Quite frequently, a patient will tell me they’ve become aware that they snore, or that their partner has noticed it. Their solution is I order a sleep study to evaluate the snoring and test for sleep apnea. In fact, I also see this "sleep study evaluation" prescription quite often ordered by primary care physicians in my local area. Inevitably the study will come back abnormal and the doctor will prescribe a CPAP machine for sleep apnea. However, the patient often isn’t compliant and doesn’t use the machine regularly (or at all). Thus the snoring problem (and underlying condition) is never solved.
But what’s lacking here is a basic understanding of the difference between snoring and obstructive sleep apnea. Only sleep apnea is looked at in the study, whereas regular snoring isn’t.** What’s the Difference?**
Snoring is caused by sound echoing in the soft palate, which is the back roof of your mouth. Snoring can be triggered by nasal obstruction, sleep position, and narrowing of the pharynx - which can also cause sleep apnea. Treating these triggers may include surgically opening the pharynx or cutting some of the palate tissue with a laser. But while these cure the snoring, they will not help sleep apnea, which happens further down the throat. So a diagnosis of nasal obstruction or poor sleep position will indicate snoring, and may easily be treated. But a diagnosis of a narrowing pharynx may be sleep apnea, and should be tested further.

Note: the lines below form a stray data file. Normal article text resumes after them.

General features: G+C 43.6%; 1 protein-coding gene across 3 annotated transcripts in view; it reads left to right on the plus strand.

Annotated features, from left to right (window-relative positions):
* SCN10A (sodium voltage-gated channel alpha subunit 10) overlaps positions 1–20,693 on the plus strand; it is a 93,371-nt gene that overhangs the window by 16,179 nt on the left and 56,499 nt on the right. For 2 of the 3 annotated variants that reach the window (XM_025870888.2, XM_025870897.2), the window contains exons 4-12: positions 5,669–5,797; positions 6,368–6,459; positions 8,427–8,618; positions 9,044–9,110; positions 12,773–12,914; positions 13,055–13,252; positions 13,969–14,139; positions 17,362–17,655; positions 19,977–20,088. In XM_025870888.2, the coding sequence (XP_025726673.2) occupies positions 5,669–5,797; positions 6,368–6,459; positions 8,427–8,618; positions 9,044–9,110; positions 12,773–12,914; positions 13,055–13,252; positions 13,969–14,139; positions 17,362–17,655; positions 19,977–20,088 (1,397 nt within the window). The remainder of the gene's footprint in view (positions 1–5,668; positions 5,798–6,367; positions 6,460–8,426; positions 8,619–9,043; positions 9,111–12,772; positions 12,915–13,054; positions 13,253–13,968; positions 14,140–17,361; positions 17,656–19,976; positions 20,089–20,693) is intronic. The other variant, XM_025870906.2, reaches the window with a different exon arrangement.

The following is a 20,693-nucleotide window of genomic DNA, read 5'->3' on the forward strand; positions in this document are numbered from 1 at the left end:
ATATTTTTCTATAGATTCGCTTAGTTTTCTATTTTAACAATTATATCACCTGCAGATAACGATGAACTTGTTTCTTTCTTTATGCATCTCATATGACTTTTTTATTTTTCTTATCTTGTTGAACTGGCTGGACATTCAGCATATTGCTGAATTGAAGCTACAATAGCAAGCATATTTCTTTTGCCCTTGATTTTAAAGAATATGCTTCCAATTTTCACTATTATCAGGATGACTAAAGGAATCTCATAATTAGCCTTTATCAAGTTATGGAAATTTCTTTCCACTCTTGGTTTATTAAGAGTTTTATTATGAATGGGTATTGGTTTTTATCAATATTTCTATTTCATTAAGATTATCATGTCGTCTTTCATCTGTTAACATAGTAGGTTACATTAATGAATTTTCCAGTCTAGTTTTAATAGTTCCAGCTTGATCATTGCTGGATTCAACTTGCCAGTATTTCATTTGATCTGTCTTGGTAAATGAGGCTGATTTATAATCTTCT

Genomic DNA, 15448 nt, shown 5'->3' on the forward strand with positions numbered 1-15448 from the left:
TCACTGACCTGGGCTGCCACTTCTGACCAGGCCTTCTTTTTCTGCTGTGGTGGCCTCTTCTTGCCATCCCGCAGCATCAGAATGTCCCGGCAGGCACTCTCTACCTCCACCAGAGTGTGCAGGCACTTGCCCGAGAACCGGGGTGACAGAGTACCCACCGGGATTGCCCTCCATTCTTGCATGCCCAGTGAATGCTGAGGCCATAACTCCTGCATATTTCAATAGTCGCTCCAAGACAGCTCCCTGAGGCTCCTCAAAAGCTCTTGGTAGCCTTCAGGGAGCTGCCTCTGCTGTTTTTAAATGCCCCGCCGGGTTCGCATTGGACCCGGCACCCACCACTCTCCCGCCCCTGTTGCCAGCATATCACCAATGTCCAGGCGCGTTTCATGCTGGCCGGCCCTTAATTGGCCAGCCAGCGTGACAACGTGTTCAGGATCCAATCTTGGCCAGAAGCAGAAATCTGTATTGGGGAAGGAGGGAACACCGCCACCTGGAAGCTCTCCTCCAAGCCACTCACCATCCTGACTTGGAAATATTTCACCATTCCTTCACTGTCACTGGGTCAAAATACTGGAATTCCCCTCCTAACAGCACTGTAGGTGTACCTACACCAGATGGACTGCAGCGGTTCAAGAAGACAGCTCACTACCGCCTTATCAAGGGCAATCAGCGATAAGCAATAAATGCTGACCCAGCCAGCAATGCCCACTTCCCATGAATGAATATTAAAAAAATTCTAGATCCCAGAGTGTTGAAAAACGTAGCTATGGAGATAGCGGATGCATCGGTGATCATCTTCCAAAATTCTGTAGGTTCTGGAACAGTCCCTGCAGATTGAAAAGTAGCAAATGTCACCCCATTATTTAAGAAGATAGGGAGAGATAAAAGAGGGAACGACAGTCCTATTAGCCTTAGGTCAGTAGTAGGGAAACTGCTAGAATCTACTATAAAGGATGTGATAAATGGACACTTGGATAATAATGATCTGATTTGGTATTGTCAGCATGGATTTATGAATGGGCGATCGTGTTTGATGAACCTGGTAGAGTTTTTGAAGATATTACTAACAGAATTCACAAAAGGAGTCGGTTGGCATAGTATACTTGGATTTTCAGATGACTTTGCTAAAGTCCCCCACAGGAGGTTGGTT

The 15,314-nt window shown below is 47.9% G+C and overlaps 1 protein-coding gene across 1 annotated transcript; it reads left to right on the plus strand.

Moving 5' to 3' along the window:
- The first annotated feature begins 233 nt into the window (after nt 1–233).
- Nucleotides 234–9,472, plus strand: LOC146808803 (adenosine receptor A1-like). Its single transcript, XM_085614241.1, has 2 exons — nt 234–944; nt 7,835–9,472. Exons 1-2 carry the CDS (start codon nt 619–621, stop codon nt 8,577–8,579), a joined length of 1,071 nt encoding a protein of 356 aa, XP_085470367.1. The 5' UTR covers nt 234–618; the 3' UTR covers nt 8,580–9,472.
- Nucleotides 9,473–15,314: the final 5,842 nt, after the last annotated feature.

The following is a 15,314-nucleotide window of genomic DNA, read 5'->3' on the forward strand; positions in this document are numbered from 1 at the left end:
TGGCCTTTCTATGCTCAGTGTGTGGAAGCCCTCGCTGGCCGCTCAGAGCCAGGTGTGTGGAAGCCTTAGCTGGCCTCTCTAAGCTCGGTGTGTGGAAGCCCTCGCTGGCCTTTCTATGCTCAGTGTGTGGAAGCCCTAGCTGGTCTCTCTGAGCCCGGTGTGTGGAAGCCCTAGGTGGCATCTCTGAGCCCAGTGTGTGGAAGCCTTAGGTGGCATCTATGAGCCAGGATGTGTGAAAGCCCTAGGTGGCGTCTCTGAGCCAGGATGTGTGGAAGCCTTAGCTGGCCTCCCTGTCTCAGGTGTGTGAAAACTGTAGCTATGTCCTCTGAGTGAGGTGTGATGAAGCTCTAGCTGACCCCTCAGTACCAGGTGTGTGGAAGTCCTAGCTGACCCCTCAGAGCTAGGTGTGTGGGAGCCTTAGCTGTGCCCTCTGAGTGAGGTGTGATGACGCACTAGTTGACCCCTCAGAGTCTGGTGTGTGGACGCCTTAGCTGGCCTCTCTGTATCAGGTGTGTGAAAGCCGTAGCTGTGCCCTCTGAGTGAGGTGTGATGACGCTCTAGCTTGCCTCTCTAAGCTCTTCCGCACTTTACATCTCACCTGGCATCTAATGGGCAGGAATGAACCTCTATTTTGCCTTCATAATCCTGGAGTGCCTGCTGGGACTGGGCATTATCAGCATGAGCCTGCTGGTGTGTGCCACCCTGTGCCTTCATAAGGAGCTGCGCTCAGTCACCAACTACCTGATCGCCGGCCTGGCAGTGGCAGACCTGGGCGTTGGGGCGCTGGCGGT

How Sleep Apnea Occurs
Solid cartilage keeps the airways of the nose and windpipe open. The pharynx, which is located between them, has to stay flexible since it helps us swallow food and make sounds. The dilator pharyngeal muscles of the throat act as a bridge to hold open the airways of the pharynx. These help protect it from collapsing from fat tissue in the neck or pressure generated from air pulling into the lungs.
When we’re awake, it’s easy for the muscles to maintain shape and keep the passage open. At night, all the muscles, including the dilator pharyngeal, become relaxed, and can easily lead to collapse. In addition, individual health conditions such as obesity may already restrict airways in the back of the throat. The diaphragm, a respiratory muscle on the bottom of the lungs, is typically supposed to help generate the pressure to keep the airways open. But when a person is obese, too much negative pressure is created, the diaphragm gives up and airflow stays restricted.
Learn how sleep apnea is diagnosed and treated in part two: Evaluating Sleep Apnea
Eli Hendel, M.D., is a board-certified internist/pulmonary specialist with board certification in Sleep Medicine. An Assistant Clinical Professor of Medicine at Keck-University of Southern California School of Medicine, and Qualified Medical Examiner for the State of California Department of Industrial Relations, his areas include asthma, COPD, sleep disorders, obstructive sleep apnea, and occupational lung diseases. Favorite hobby? Playing jazz music. Find him on Twitter @Lung_doctor.